But time moves on and old enmities change. Walls come down. Enemies become friends, and new alliances are forged over new common enemies. America’s new allies in Iraq and Afghanistan were using Mi-17s and if they were going to maintain—hopefully improve—their skillset during and after the bulk of U.S. forces left their country, then America and its allies would have to become experts in the operation of such non-standard aircraft. U.S. aviators needed to learn how to train, operate and support the aircraft as though they were Sikorsky UH-60 Black Hawks or Boeing CH-47 Chinooks so that they could best assist their allies to create their own tactics, techniques and procedures (TTPs) for an effective force. And this meant ensuring that U.S. servicemen regularly flying Mi-17s could expect the same standards of maintenance and quality that they would if they were in a Black Hawk. NSRWA’s Project Management Office (PMO) subsequently established a return to service (RTS) program so that these aircraft had fleet airworthiness certification in line with the Army’s other aviation types.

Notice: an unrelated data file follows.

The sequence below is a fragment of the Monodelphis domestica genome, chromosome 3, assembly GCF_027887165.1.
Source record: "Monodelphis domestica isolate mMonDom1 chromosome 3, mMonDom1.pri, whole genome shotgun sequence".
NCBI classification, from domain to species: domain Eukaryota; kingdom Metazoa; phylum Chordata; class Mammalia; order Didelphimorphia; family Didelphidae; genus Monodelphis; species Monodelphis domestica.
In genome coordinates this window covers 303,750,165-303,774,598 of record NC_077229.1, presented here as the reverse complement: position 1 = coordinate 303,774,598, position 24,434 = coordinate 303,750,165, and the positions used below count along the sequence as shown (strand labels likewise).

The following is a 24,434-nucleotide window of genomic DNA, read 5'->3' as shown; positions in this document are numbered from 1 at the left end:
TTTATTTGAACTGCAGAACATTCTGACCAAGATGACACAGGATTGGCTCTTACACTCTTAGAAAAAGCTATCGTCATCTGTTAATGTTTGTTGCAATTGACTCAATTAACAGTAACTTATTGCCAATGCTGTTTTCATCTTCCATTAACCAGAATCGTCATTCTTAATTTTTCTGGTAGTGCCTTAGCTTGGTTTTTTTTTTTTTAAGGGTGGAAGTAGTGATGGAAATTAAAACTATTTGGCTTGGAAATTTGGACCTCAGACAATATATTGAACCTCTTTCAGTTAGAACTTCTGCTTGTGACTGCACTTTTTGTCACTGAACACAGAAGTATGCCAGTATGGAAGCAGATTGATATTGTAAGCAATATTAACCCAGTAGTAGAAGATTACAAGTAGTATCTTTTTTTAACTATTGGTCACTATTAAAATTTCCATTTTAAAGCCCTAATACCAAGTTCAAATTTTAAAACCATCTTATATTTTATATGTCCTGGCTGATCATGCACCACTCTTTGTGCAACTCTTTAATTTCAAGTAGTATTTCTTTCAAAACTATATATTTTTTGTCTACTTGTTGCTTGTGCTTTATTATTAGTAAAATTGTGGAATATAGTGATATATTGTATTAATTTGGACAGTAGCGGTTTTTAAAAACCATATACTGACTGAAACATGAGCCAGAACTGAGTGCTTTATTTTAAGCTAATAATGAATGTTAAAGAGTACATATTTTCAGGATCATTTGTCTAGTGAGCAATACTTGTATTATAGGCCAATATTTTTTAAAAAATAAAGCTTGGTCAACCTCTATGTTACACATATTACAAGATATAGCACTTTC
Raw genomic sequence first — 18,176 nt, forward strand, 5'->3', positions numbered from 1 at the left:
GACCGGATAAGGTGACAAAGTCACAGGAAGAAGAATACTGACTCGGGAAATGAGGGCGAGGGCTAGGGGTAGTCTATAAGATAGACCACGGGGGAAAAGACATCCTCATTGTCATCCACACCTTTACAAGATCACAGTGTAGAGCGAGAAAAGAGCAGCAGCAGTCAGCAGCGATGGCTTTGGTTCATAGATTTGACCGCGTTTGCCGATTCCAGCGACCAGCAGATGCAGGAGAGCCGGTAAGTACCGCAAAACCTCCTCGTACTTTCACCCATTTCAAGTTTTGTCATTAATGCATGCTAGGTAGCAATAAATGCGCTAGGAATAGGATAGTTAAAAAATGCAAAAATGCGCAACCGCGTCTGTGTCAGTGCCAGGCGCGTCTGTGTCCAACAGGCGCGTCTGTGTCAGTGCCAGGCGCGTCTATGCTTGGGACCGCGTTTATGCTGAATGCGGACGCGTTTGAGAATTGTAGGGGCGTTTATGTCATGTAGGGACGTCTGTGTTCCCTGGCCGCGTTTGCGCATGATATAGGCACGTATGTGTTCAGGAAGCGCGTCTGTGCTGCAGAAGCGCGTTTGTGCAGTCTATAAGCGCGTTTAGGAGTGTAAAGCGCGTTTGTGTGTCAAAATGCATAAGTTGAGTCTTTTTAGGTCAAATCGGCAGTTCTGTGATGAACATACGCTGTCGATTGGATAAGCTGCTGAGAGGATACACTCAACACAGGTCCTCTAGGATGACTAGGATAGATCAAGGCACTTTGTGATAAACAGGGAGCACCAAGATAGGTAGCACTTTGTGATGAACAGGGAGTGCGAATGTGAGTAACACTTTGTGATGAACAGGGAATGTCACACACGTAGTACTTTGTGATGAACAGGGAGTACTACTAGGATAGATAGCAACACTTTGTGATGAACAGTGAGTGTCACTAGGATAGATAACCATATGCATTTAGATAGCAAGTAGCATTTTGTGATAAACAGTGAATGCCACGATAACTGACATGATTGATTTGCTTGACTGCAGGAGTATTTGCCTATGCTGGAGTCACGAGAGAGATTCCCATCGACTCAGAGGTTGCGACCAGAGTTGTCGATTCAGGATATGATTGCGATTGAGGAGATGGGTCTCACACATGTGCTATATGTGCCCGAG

In terms of procuring aircraft for its allies, the first success came when 10 new Mi-17V5s were delivered to the Afghan National Air Force. The helicopters had been originally assembled at the Russian Karzan Helicopter Plant but refitted with modifications in the United Arab Emirates (UAE). Other nations have also donated Mi-17s to the Afghan armed forces, although they needed to go through the RTS program to bring them up to an acceptable standard of airworthiness.
Similarly, the Iraqi armed forces received the last of 22 Mi-171E helicopters, delivered over a three-year procurement plan. These aircraft have also been modified in the UAE, although this time more extensively to include a western cockpit and L-3 FLIR sensor.